Tonight, Duffy could not find the strike zone. After a rough but scoreless first inning, Duffy walked Robinson Chirinos on seven pitches to start off the second. He wasted no strikes in giving Leonys Martin a free pass to follow and then walked Tommy Field--who was getting his first major-league action since 2013 as today's replacement for the optioned Rougned Odor--in an eight-pitch plate appearance. On the seventh pitch of the next at-bat, Delino DeShields, Jr. doubled to left plating the first two Rangers runs of the evening. With Shin-Soo Choo at the dish, Duffy uncorked a wild pitch, scoring Field from third and moving DeShields to third. On the sixth pitch of the Choo at-bat, the Rangers' right fielder singled up the middle, driving in the fourth Texas run of the inning. For those keeping track at home, that's 32 pitches in the second with no outs recorded. Five pitches later, Elvis Andrus found himself standing on first thanks to Duffy's fourth walk of the inning. On the eighth pitch to Prince Fielder, Duffy struck him out on a foul tip, marking the first out on the 45th pitch of the frame. Two pitches later, Adrian Beltre hit a grounder to Alcides Escobar, who was perhaps caught off guard that the ball was hit to him in the midst of an interminable inning, sloppily exchanged the ball from glove to hand and recorded just the force at second rather than putting a merciful end to the inning. Facing Kyle Blanks, Duffy induced a long fly ball that Alex Gordon caught on the warning track, though a different fate seemed certain for each millisecond that the ball hung in the air. That was the 49th and final pitch of the inning, but Duffy was not done for the night.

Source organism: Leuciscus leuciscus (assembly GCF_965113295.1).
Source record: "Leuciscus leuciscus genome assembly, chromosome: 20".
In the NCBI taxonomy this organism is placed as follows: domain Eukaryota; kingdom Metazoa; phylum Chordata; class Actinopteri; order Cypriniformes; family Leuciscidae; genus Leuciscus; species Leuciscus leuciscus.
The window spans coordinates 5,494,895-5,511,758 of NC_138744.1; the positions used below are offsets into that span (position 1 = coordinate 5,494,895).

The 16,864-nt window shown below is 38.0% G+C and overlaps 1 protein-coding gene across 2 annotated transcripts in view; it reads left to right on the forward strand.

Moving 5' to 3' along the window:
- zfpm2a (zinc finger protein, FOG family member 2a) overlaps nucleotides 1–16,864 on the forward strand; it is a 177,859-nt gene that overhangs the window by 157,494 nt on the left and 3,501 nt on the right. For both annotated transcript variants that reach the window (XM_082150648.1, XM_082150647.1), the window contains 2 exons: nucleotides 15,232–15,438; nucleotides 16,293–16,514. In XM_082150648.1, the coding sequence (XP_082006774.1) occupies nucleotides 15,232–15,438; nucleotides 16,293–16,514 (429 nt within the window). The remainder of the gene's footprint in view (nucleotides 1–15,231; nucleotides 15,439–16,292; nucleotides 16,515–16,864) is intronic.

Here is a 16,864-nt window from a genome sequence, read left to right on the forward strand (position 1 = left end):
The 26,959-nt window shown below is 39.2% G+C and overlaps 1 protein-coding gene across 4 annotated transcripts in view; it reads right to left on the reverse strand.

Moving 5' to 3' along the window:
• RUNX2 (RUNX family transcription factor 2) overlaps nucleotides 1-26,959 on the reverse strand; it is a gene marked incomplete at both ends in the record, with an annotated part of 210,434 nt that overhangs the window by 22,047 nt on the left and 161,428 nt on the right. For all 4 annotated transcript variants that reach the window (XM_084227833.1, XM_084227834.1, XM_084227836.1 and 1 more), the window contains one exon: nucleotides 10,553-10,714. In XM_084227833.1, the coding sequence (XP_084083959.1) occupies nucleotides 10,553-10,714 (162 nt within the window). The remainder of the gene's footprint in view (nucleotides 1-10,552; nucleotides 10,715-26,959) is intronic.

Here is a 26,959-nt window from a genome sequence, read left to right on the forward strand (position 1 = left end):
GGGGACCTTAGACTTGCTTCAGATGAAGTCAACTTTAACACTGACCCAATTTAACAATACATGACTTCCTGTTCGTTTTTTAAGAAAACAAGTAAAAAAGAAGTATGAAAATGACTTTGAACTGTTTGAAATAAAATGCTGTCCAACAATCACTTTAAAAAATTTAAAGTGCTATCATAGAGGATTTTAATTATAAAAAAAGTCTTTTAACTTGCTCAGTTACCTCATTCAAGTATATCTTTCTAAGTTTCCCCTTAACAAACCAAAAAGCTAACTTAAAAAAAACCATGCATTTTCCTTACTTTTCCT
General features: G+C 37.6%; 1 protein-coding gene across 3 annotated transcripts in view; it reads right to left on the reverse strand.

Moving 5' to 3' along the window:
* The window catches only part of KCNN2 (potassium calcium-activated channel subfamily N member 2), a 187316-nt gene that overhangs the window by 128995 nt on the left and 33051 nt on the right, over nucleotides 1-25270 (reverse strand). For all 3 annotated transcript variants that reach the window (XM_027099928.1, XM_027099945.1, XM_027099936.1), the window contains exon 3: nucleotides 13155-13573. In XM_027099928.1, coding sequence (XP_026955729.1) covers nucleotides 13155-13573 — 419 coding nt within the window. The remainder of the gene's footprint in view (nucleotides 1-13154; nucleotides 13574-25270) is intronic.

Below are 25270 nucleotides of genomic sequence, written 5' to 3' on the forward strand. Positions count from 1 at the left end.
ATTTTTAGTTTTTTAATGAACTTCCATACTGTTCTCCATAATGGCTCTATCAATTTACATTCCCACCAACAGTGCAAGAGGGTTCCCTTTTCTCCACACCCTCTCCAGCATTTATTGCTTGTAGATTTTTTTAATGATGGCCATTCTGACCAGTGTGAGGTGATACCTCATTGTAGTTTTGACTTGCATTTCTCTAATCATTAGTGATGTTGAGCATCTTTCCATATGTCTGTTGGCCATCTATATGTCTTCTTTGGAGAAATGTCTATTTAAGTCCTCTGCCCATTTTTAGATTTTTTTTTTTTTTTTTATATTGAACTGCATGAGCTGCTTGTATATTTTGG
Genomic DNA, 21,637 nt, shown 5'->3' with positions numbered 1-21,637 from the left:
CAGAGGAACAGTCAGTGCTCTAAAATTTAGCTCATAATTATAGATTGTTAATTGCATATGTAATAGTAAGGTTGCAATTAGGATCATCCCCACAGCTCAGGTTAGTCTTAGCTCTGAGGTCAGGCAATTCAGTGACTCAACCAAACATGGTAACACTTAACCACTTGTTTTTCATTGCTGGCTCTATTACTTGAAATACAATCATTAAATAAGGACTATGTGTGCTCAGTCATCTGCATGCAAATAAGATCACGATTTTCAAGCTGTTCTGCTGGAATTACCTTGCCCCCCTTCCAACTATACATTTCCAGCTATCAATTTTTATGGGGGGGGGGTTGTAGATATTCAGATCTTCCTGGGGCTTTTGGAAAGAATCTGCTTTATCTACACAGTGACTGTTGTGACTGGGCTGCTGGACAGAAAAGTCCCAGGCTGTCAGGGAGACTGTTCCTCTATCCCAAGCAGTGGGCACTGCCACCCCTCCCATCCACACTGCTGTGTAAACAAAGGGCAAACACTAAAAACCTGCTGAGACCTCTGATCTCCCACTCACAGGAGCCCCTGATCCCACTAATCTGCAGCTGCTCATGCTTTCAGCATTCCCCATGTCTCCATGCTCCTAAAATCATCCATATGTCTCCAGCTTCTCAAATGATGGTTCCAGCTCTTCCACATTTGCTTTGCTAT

Duffy kicked off the third by walking Chirinos again, leading anyone watching to believe that they may in fact be stuck in an inescapable nightmare loop of Hellish origins. Thankfully Duffy sent down the next three batsmen in order, preserving sanity across the heartland. Of course, Choo led the fourth off with a single, and three batters later, Adrian Beltre belted his fourth home run of the season, putting Texas up 6 - 1.